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Companies ask N.J. to green light offshore wind farms  

Credit:  By Michael Sol Warren | NJ Advance Media for NJ.com | Dec 11, 2020 | www.nj.com ~~

The bids are in. Now state regulators will decide if and how the Garden State will triple its commitment to offshore wind.

A pair of proposals for new wind farms off the Jersey Shore were submitted to the New Jersey Board of Public Utilities on Thursday, the final day of a solicitation that began in September. The board will now review the proposals.

Gov. Phil Murphy has set a goal for New Jersey to generate 7,500 megawatts of electricity from offshore wind by 2035. So far the state has given its blessing to one project: Ocean Wind, being built by Danish wind company Ørsted, which will generate 1,100 megawatts off of Atlantic City when it becomes operational in 2024.

With this solicitation the BPU is seeking to commit to between 1,200 and 2,400 more megawatts of generation. The two new bids the board will have to choose from are another from Ørsted and one from Atlantic Shores Offshore Wind, a joint venture of EDF Renewables and oil giant Shell.

The Atlantic Shores project calls for up to 2,300 megawatts, enough electricity to power 1 million homes, according to a press release. The offshore wind farm would be built about 10 to 20 miles off the Shore between Atlantic City and Barnegat Light, on a 183,353 acre plot of ocean leased from the federal government.

“As the holder of one of the largest offshore wind leases in the United States, Atlantic Shores has an incredible opportunity to help meet New Jersey’s demand for clean, affordable energy within our 180,000 acres,” Jennifer Daniels, the company’s development director, said in a statement.

Atlantic Shores’ pitch includes a scholarship program with Rutgers to bring first-generation, low-income students into the offshore wind industry, as well as a scholarship program with Rowan College at Burlington County to develop the industry’s workforce in the state.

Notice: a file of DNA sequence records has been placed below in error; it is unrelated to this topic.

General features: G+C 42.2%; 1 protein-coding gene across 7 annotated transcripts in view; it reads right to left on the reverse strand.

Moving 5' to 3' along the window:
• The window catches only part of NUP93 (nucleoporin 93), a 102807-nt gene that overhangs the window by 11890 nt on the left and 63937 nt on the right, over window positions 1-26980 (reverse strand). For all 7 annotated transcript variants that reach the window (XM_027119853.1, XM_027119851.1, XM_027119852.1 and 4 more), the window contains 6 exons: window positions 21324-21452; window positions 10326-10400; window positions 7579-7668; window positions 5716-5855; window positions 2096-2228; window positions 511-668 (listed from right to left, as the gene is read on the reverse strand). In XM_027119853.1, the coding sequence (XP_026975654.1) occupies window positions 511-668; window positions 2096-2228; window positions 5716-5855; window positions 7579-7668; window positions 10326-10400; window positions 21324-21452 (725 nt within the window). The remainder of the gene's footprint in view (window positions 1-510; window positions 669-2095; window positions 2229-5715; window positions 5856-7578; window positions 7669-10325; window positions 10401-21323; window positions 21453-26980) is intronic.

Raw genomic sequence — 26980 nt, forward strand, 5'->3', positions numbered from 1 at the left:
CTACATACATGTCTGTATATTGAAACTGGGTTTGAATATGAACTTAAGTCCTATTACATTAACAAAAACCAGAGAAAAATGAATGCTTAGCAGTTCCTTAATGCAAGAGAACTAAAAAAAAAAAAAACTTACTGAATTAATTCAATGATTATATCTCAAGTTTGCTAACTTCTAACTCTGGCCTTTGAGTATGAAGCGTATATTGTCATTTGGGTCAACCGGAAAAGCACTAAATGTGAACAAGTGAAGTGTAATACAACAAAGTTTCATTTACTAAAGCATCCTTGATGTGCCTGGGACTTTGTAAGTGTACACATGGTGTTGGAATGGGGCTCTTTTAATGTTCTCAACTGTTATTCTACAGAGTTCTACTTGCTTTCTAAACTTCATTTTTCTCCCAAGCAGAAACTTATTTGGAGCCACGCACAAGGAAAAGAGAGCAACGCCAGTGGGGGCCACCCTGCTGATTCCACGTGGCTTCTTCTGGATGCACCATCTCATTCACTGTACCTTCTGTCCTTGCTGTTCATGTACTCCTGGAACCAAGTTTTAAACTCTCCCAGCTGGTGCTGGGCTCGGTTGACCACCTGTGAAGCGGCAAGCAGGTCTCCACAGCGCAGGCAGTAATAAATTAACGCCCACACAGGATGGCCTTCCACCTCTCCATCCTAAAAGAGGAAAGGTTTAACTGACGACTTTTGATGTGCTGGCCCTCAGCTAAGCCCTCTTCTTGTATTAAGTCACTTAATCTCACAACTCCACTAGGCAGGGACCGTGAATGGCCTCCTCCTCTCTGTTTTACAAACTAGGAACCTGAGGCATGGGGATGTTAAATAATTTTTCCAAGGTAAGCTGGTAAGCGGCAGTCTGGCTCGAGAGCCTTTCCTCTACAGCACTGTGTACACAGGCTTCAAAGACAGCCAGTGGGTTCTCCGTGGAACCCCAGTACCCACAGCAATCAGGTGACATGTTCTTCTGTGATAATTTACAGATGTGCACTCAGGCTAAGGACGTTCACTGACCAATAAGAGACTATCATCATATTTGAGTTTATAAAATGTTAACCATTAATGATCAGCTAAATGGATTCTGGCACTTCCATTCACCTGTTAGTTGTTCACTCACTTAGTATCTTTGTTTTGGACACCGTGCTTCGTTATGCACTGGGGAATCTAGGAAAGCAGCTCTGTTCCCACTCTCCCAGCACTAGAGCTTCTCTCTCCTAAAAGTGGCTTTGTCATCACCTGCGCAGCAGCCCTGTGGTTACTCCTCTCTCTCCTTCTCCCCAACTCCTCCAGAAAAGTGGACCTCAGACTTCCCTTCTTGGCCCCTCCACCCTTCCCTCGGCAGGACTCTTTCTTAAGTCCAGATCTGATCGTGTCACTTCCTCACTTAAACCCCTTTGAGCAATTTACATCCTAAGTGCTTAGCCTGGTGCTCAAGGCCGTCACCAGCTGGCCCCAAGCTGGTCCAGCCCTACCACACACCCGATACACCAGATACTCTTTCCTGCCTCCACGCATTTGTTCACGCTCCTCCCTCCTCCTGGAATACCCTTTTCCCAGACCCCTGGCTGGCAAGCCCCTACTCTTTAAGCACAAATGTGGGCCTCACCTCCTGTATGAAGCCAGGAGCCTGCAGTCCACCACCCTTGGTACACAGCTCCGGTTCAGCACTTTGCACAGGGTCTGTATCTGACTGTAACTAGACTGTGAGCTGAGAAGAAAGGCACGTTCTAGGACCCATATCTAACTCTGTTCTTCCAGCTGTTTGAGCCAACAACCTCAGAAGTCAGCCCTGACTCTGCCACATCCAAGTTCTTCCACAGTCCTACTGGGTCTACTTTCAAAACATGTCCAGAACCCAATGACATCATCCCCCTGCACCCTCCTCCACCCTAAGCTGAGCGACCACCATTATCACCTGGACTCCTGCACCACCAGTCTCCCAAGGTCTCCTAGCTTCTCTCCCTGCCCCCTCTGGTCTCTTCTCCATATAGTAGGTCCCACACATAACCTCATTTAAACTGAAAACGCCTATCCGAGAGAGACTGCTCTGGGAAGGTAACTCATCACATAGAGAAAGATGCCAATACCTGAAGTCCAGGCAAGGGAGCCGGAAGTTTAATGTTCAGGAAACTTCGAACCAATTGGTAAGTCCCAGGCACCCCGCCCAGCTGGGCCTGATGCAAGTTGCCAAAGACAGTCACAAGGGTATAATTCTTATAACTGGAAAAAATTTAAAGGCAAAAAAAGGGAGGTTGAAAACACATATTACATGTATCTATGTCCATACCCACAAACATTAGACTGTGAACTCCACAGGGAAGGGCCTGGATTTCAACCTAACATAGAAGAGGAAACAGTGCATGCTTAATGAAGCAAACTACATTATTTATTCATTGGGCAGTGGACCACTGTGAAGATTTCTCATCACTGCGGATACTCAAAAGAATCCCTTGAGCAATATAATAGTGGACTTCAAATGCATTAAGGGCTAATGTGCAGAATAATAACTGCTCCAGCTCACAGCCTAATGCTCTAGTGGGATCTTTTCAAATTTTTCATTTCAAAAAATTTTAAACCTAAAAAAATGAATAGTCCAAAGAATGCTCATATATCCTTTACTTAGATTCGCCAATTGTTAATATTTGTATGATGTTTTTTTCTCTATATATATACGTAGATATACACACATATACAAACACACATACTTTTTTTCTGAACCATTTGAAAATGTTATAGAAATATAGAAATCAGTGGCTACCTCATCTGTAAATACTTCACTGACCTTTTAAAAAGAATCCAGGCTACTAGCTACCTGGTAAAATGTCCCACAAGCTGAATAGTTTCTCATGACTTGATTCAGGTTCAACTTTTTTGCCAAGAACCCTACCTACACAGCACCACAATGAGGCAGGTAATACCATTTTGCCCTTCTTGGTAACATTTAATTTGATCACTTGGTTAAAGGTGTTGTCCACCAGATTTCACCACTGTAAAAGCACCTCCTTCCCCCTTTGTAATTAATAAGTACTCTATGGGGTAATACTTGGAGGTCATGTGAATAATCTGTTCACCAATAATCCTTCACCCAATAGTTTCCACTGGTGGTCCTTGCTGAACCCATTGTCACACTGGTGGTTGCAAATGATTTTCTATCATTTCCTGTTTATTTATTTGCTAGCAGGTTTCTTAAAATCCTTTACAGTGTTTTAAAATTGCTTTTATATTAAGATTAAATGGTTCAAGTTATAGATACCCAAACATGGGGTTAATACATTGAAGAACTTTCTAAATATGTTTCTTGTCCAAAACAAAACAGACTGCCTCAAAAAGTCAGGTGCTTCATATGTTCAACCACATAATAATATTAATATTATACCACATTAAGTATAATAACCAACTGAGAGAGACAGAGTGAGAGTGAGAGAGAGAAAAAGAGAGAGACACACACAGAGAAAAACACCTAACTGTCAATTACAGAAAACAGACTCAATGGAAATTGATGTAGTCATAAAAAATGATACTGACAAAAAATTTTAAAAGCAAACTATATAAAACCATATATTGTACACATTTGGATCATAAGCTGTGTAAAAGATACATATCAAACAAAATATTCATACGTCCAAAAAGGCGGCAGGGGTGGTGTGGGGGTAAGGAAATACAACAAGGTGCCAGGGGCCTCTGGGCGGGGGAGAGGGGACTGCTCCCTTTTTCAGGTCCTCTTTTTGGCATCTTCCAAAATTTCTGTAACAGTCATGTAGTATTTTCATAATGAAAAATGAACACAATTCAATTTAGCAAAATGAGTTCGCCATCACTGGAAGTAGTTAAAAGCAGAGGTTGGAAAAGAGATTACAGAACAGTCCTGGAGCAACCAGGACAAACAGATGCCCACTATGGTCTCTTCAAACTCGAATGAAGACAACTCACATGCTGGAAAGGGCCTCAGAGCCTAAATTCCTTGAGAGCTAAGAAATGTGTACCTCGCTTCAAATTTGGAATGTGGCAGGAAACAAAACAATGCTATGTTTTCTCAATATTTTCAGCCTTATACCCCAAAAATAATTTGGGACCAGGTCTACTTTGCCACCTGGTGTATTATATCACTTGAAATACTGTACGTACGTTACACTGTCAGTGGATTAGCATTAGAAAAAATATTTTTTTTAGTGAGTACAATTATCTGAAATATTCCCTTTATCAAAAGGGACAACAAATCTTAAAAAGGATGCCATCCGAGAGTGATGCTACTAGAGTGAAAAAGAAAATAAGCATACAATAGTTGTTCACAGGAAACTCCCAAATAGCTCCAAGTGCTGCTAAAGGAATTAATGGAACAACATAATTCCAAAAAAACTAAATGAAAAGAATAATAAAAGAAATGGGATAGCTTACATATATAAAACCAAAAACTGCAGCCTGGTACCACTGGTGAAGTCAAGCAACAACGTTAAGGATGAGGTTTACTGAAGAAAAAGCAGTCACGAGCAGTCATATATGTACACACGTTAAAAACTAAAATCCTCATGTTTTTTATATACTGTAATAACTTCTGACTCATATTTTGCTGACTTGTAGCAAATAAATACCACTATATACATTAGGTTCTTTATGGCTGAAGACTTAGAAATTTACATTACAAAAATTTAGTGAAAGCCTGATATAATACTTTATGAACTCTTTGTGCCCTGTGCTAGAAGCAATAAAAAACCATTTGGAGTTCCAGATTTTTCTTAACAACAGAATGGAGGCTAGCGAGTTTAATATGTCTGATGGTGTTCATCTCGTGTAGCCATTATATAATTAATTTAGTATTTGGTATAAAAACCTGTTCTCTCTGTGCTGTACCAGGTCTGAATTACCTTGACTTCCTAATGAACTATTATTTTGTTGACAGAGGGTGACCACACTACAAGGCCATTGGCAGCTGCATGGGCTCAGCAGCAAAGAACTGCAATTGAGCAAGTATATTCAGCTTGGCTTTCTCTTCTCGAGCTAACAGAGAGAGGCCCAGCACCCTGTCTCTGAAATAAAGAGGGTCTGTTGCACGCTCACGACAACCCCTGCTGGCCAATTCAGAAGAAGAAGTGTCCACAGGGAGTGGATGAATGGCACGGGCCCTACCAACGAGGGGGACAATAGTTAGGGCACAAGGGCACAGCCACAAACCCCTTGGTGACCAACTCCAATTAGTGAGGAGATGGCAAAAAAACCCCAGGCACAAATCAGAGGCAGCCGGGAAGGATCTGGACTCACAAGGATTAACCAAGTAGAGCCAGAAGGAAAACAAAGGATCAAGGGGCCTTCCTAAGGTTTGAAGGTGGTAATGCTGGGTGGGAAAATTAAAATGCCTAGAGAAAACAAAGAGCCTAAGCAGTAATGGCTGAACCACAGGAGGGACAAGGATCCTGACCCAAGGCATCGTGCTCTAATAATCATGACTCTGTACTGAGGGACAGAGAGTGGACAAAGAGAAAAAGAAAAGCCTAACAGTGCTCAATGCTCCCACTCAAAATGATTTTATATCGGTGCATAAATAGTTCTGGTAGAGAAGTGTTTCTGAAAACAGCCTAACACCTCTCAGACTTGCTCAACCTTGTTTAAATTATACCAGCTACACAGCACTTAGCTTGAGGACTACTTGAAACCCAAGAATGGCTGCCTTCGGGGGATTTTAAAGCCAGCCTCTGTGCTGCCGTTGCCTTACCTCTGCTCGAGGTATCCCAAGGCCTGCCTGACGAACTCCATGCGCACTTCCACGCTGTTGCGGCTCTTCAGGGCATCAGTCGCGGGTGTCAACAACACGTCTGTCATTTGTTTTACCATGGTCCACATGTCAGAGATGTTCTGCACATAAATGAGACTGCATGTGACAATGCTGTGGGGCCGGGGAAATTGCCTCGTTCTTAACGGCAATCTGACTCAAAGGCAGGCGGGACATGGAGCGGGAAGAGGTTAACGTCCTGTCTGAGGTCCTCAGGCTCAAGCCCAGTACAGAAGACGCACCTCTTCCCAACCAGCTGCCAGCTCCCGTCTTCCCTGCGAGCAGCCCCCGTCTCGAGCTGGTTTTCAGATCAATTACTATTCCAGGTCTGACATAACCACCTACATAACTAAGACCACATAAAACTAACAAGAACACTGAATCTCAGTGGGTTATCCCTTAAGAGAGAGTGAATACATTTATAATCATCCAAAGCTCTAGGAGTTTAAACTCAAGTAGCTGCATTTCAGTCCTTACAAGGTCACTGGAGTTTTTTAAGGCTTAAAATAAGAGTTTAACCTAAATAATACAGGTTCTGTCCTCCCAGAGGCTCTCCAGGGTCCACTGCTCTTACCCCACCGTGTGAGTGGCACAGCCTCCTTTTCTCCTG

“These partnerships will help build strong local talent pools for Atlantic Shores, at the same time enabling New Jersey workers to be on the ground floor of a massive new industry,” said Joris Veldhoven, the company’s commercial director. “We look forward to furthering our investment in partnerships like these for many years to come.”

Ørsted’s new bid, meanwhile, is dubbed Ocean Wind 2. It’s separate from the existing Ocean Wind project, which was approved in 2019 and is currently under development. Ocean Wind 2 could produce up to 2,400 megawatts of power, more than twice what the original Ocean Wind will be capable of.

In a press release, Ørsted said its new bid includes “significant” investments in offshore wind manufacturing in New Jersey and workforce training programs.

“As New Jersey looks to rebuild its economy in the wake of COVID-19 and positions itself as a leader in the new American offshore wind industry, Ørsted is uniquely positioned to help the state achieve its goals,” David Hardy, the CEO of Ørsted Offshore North America, said in a statement.

It is unclear how much Atlantic Shores or Ocean Wind 2 would cost to develop if approved.

The BPU will now review the submitted bids, and decide whether or not to award approvals in June, according to board spokesman Peter Peretzman. If the board decides to award the full 2,400 megawatts, New Jersey would be committed to have 3,500 megawatts of offshore wind power online by 2027.

The state will open a third solicitation for offshore wind farms in 2022, Peretzman added.

Last month, the BPU began exploring options to bring electricity produced in the Atlantic to the mainland. Earlier this year, state officials announced plans to build a port in Salem County dedicated to supporting offshore wind. That project – dubbed the New Jersey Wind Port – is expected to create 1,500 permanent jobs and generate $500 million in annual economic activity.

The Associated Press contributed to this story.

Source:  By Michael Sol Warren | NJ Advance Media for NJ.com | Dec 11, 2020 | www.nj.com

This article is the work of the source indicated. Any opinions expressed in it are not necessarily those of National Wind Watch.

The copyright of this article resides with the author or publisher indicated. As part of its noncommercial effort to present the environmental, social, scientific, and economic issues of large-scale wind power development to a global audience seeking such information, National Wind Watch endeavors to observe “fair use” as provided for in section 107 of U.S. Copyright Law and similar “fair dealing” provisions of the copyright laws of other nations. Send requests to excerpt, general inquiries, and comments via e-mail.

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